We are all propagandists now theconversation.com/we-are-all-pro… via @ConversationUS
There's so much more to say about the new propaganda and how it's turned us all into propagandists, but this is a start. Like the old propaganda sought to "manufacture consent," the new propaganda seeks to "manufacture dissent." And oh boy howdy, does it.
The "manufacture of dissent" style of propaganda tells folks that it's the truth while the "manufacture of consent" model is a lie. That's a lie, they are both propaganda.
Trump's Big Lie is a part of a Bigger Lie: "politics is war and the enemy cheats." Propaganda is communication for warfare, it's undemocratic. The Bigger Lie leads to propaganda & all unethical means of communication. Every news story is an elaboration on the Bigger Lie.
The Manufacture of Dissent sets us in motion to rage & trample & destroy things. But just like the manufacture of consent is anti-democratic, so too is the manufacture of dissent. We have neither the actual consent or actual dissent of the governed. Our public sphere is broken.
In the larger book project I give so much more details about this history, how it works on our cognitive biases, how we act as propagandists when we communicate online, and how scams, algorithms, and etc. all work to keep us engaged and raging.
It's a lot, to be honest. I hope it's useful.

I also try to get people to think about journalistic news values, argumentation, ethics of communication, and ethical persuasion.

We have all of this communication power, but do we think about ethics? 🤔
Also, this continues the work I did in my first book Founding Fictions, which is about how the Founders thought average citizens could act in a government based on the will of the people.
There I explained that we were constituted as romantic heroes, tragic victims, & ironic partisans--all in an effort to keep us and our dangerous opinions as far away from actual power as possible. We've been partisans since Jackson, but we're propagandists now.
Elites have realized that they can no longer "tame the bewildered herd" with the manufacture of consent, so they've set us in motion to rage & trample & destroy things. They still win. We still lose.
And, as an aside: The Conversation is such a great resource for academics who want to reach a larger audience with their work. All content is free, edited, fact-checked. They use creative commons so it can be republished with attribution for free. lmk if you want to learn more.
The Manufacture of Dissent is a profitable business model: npr.org/2021/07/19/101…
Thank you to everyone who is reading and sharing this!
Not a lawyer, from a Comm prof perspective we can blame the manufacture of dissent:
washingtonpost.com/lifestyle/styl…
A thing that I think about a lot is that a lot of these critiques of the manufacture of consent originated or were popularized on the left, then were co-opted & re-purposed by the right.
I got to join Ian Masters to chat about the manufacture of dissent:
Adding @noUpside's great piece from 2019 here, she addresses so much of what I wrote in my piece, with more detail:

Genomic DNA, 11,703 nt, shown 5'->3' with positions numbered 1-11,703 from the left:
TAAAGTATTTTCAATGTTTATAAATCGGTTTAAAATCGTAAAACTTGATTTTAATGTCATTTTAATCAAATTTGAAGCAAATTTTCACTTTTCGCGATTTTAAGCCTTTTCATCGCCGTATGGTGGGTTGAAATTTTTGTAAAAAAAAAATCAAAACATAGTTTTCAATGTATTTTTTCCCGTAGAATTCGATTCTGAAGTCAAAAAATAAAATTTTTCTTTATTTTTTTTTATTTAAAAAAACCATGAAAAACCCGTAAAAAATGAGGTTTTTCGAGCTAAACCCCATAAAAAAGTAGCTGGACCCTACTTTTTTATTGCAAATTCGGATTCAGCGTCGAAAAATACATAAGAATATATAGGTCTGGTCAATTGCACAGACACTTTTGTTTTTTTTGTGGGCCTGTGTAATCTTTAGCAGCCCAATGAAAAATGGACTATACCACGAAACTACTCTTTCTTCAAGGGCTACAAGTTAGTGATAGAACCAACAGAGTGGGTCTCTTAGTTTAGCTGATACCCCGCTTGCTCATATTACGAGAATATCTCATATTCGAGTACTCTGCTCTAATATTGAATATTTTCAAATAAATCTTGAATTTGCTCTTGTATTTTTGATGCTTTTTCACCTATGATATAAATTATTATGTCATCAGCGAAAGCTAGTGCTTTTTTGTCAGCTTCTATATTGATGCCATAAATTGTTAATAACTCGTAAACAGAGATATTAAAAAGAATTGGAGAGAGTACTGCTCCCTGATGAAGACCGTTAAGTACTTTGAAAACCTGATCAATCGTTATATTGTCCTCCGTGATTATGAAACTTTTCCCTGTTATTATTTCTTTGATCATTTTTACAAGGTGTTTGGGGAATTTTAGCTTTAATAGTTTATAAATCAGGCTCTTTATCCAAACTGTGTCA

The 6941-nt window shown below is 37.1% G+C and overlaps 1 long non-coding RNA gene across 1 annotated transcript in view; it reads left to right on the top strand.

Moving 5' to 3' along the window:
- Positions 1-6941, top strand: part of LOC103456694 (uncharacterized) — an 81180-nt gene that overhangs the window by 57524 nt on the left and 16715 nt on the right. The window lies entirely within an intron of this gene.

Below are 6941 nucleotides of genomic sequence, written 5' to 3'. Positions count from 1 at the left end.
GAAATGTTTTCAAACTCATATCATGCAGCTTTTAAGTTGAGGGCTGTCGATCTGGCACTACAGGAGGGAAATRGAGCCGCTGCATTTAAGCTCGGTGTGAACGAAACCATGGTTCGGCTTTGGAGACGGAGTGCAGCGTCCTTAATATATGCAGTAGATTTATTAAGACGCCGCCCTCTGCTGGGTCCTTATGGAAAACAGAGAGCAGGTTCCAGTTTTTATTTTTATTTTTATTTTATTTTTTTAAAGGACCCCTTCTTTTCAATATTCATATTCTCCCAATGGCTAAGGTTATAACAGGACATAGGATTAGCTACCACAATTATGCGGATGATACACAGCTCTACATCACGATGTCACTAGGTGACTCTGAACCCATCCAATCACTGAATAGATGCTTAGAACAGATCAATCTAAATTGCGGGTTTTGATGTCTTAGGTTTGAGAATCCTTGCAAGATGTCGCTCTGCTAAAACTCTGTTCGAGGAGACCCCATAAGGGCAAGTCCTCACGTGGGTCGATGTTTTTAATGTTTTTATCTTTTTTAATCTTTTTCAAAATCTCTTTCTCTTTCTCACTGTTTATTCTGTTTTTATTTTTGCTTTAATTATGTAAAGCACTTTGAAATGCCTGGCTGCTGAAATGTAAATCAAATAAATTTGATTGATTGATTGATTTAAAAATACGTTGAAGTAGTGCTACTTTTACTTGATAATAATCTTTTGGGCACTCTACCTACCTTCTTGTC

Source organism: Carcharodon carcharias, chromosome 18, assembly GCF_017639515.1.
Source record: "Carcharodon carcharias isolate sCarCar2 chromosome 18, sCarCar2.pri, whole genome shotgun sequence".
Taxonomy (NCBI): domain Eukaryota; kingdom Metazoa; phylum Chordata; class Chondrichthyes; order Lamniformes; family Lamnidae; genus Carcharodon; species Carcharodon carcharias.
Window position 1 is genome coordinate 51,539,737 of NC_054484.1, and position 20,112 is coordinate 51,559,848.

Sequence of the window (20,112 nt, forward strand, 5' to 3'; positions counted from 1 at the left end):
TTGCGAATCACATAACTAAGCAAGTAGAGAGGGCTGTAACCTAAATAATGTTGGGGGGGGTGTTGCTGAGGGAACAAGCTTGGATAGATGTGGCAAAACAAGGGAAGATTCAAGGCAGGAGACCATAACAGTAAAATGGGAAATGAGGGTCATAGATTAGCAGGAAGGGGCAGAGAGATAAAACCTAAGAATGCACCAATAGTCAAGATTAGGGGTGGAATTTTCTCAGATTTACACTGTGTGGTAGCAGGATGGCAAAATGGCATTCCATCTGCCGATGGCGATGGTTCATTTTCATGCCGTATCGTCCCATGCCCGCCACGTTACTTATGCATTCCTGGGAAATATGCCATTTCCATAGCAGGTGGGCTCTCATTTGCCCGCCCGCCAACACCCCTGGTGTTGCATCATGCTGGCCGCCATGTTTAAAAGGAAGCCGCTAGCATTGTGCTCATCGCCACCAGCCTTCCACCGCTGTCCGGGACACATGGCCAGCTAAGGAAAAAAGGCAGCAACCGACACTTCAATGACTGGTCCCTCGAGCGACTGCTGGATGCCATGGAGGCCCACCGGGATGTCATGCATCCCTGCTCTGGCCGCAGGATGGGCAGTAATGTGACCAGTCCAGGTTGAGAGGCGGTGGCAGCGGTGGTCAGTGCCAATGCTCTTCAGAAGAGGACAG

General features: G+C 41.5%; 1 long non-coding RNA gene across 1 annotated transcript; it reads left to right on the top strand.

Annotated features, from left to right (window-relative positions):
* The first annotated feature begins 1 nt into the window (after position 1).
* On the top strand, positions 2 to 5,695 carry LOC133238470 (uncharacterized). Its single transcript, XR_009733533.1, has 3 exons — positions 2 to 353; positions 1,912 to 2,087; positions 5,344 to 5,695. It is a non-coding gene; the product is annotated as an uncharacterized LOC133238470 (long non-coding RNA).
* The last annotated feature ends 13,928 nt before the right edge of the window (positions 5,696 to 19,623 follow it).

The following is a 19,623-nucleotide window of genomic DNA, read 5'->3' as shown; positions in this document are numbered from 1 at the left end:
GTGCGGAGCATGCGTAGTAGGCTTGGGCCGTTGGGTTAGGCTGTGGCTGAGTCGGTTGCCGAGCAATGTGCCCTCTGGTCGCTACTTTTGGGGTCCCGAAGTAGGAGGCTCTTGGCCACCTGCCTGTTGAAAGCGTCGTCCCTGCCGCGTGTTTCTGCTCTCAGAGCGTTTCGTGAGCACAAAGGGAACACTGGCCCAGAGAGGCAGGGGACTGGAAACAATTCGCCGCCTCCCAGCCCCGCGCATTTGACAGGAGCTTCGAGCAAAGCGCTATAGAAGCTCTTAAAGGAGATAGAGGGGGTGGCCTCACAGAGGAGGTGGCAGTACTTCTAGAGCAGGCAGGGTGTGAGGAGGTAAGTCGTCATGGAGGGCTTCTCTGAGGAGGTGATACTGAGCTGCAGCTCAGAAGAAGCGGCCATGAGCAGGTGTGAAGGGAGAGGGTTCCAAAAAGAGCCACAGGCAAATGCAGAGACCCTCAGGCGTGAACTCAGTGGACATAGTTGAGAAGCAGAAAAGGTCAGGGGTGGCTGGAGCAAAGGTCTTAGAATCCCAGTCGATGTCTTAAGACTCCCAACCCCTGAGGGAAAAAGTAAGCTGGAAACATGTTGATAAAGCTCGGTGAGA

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More from @jenmercieca

14 Jul
AP: Capitol Siege
NYT: Capitol Riot
NPR: Capitol Insurrection

anyone know about those word choices?
(writing a thing and concerned about style, but also I'd go with "insurrection")
Oh, insurrection seems like the correct option: washingtonpost.com/politics/joint…
Read 7 tweets
13 Jul
I wonder if folks have thought enough about the difference between an appeal to expertise and an argument by authority?
Expertise is a part of ethos (credibility), we typically make claims to how we know what we know and why our claims are justified by appealing to evidence. Evidence can be first hand experience/observation, academic credentials, work/position credentials, proof of success, etc.
The point is, when we make a claim to expertise we have to back it up with something, otherwise our claim will be denied and we’ll lose credibility.
Read 7 tweets
13 Jul
Carl Sagan, 1996.
For folks asking: it’s in this book (p. 25), but I can’t tell if it’s from another previously published piece of his.
Hubs (a philosopher) brought it to my attention because it fits with what I write about science/philosophy/rhetoric all being methods that lead to different kinds of truth & some other stuff I've been thinking about with propaganda.
Read 5 tweets
12 Jul
Is anyone talking to doctors about the difficulties of trying to persuade their patients to get the vaccine? I had a very interesting conversation last night with my neighbor about it. She's ready to maybe quit being a doctor over it, she's so frustrated. #MedRhet
Her patients say that they "looked it up" and so they know more than she does. I tried to help her to think about strategies and gave her some talking points that might introduce doubt/cognitive dissonance in the patient, so that they would rely on the doctor's expertise:
People naturally want to do their own research, we've all learned to google first. The problem with that is that when we don't know something & we're searching for information we're vulnerable. We don't know what we don't know. And we don't know what it would mean to know.
Read 12 tweets
11 Jul
My favorite rocket is arugula. 😂
If I ever become a billionaire I will name my rocket arugula.
intergalactic salad
Read 4 tweets
11 Jul
If Larry can be investigated, then all can be investigated. Does your uni have a plan to defend its faculty from the incoming attacks? The attacks are coming. Every department, college & university needs a plan.
Like, this is literally the plan. You need a response plan.
The @AAUP did a study on attacks on faculty: aaup.org/article/data-s…
Read 24 tweets

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